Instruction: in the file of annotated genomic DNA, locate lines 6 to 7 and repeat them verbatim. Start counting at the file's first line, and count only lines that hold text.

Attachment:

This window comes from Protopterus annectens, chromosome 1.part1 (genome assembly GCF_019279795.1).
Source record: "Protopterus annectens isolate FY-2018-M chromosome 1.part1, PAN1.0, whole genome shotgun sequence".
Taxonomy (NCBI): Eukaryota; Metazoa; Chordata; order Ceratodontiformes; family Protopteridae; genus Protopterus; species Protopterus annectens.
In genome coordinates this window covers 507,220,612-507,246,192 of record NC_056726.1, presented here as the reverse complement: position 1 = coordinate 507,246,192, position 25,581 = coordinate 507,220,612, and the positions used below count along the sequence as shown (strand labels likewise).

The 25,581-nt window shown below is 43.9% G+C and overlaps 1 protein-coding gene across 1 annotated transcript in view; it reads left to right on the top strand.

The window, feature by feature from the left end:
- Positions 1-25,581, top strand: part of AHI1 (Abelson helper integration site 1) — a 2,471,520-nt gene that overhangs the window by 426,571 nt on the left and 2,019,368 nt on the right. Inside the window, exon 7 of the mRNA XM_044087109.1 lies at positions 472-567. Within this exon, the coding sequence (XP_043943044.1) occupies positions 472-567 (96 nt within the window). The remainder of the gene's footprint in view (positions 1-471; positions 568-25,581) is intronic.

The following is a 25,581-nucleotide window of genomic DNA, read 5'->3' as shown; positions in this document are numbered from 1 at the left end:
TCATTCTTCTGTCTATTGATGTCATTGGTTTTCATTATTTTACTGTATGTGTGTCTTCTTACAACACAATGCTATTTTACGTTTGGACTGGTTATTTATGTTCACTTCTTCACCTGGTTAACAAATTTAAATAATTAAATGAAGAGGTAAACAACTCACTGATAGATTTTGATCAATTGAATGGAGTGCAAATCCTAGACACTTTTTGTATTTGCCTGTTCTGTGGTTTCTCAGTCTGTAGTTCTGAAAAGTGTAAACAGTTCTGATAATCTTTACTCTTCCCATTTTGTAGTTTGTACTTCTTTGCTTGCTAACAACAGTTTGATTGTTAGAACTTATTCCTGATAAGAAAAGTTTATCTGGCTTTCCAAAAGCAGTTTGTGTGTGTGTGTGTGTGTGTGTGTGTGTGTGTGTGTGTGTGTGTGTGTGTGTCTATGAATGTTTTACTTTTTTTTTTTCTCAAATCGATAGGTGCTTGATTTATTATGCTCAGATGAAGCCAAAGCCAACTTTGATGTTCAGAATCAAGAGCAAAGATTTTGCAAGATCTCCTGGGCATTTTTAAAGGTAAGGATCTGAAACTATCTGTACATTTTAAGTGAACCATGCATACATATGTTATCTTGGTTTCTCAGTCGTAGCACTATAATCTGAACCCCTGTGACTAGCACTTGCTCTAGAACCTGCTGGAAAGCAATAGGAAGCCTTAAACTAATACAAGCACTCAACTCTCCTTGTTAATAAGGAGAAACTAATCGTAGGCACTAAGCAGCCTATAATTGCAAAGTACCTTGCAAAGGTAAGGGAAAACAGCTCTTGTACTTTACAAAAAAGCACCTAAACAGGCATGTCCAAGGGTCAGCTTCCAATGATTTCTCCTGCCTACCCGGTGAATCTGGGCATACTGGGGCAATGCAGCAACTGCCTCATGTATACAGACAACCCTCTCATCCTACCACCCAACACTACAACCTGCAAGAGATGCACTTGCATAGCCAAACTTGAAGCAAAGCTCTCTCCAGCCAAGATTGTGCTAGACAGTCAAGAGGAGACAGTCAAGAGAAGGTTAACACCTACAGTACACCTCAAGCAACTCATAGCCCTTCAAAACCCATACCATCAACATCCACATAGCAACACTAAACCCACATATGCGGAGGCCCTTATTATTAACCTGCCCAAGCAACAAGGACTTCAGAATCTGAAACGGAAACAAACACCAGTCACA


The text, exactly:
The window, feature by feature from the left end:
- Positions 1-25,581, top strand: part of AHI1 (Abelson helper integration site 1) — a 2,471,520-nt gene that overhangs the window by 426,571 nt on the left and 2,019,368 nt on the right. Inside the window, exon 7 of the mRNA XM_044087109.1 lies at positions 472-567. Within this exon, the coding sequence (XP_043943044.1) occupies positions 472-567 (96 nt within the window). The remainder of the gene's footprint in view (positions 1-471; positions 568-25,581) is intronic.